On February 4, 2013, the Seventh Circuit Court of Appeals (includes Indiana, Illinois and Wisconsin) issued an Opinion authored by Judge Richard Posner that is very favorable to employers. The Court ruled that employees cannot sue for unpaid overtime as a group unless they can propose a rational way to calculate damages without engaging in a specific factual inquiry for each employee. Espenscheid v. Directsat USA, LLC 2013 U.S. App. Lexis 2409.
In Espenscheid, the District Court initially certified a class of 2,341 plaintiffs who claimed they did not receive overtime wages in violation of the FLSA. However, the employees were paid on piece rate basis, meaning that many of the employees worked fewer than forty hours and many may have worked substantially more than forty hours. The Seventh Circuit decertified the class and ruled that the case could not continue as a collective action because there would have to be an individual factual inquiry for each employee regarding his or her damages. The Court held that the collective action could not go forward because each separate evidentiary hearing would have “swamped” the District Court.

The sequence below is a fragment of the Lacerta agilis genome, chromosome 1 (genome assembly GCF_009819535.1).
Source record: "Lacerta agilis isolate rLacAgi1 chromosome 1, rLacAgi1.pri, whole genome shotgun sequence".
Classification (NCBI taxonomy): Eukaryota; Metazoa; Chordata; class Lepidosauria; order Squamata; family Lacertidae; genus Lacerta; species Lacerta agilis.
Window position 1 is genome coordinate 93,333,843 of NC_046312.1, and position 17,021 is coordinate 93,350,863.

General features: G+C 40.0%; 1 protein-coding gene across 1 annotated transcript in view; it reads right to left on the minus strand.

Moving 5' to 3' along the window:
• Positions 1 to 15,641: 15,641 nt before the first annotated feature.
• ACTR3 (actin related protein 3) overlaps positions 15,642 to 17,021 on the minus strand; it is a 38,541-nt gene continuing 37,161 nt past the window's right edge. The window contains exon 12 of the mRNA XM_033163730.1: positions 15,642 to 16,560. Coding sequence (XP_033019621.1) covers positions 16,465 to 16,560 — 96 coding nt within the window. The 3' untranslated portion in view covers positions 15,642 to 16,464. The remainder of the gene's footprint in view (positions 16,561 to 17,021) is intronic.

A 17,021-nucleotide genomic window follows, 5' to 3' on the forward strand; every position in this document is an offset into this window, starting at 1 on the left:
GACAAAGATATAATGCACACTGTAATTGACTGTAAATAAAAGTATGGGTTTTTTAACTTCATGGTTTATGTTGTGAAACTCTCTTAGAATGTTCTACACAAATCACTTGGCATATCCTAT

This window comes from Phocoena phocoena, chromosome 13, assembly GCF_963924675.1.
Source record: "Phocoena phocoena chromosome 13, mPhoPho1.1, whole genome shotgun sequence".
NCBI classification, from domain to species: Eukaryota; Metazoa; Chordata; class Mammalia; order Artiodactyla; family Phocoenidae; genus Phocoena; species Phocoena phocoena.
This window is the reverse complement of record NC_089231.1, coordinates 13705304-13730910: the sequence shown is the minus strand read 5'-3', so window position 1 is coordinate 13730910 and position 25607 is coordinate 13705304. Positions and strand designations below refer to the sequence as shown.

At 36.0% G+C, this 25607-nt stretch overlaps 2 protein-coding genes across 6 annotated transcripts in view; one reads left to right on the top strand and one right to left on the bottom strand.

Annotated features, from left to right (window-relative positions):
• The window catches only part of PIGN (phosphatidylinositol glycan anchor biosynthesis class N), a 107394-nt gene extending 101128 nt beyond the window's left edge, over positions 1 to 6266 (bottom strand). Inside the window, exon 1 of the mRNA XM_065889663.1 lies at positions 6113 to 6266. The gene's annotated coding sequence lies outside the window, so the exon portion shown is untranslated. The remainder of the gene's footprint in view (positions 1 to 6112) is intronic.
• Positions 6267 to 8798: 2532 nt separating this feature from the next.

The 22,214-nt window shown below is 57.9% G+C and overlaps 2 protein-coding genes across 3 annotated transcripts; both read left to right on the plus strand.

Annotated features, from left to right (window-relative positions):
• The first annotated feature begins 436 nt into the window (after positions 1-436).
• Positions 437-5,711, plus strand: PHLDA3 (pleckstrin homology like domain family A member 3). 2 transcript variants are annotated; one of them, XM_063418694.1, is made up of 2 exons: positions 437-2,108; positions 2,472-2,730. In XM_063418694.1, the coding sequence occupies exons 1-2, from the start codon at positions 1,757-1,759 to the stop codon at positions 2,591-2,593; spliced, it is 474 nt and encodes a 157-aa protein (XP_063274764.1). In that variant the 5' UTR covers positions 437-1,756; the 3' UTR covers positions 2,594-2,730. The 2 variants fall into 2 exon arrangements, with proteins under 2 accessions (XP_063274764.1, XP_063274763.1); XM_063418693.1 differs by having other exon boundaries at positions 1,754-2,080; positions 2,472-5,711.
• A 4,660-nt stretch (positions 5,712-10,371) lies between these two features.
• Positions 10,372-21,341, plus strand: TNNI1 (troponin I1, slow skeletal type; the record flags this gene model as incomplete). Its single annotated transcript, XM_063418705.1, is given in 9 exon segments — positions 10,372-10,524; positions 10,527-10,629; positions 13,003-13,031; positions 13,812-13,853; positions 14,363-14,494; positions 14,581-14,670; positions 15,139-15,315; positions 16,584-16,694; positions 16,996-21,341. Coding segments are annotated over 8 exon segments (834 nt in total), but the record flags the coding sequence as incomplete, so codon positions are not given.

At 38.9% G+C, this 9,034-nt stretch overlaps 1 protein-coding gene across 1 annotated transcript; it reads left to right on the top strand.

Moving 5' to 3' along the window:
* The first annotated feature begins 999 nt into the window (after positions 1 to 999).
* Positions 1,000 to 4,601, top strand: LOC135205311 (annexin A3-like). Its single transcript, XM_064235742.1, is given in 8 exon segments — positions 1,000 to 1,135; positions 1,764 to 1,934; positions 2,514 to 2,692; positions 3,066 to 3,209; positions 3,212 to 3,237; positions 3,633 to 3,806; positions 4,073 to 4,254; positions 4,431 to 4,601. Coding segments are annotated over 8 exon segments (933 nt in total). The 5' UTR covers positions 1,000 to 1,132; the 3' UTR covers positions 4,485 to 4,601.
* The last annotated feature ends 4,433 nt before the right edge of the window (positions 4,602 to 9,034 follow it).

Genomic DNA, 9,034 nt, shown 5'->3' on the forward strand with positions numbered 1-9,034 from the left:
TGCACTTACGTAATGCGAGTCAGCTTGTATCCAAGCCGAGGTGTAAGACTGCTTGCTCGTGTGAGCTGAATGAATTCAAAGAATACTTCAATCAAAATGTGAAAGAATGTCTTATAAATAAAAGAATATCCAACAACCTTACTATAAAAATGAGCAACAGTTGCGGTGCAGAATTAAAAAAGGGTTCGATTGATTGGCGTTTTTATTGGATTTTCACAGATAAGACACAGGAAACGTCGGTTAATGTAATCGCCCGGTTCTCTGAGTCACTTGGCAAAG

The Plaintiffs attempted to avoid the individual inquiry by stating that there could be 42 representative class members. The Seventh Circuit rejected that approach because the plaintiffs could not present a logical explanation for how the selected 42 plaintiffs accurately represented the class.
This ruling provides an opportunity for employers to argue at the outset of FSLA collective action classes that the potential class should not be certified because there will need to be an individual inquiry for damages. An employer who is able to prevent a class from being certified will save a significant amount of attorneys’ fees, and not be forced into settling a claim that has little to no merit. The Opinion recognized this fact when it stated that class counsel cannot be permitted to force settlement by refusing to agree to a reasonable method of calculating damages at trial should settlement negotiations fail.
The Seventh Circuit also stated that there was no need to certify the collective action because the employees could complain to the United States Department of Labor which could bring a lawsuit of its own on behalf of the class. Employers operating in the Seventh Circuit now have an opportunity to defeat certification solely on damages grounds, which may significantly restrict the amount of FLSA collective actions that are certified by District Courts. A full copy of the opinion is attached in this link.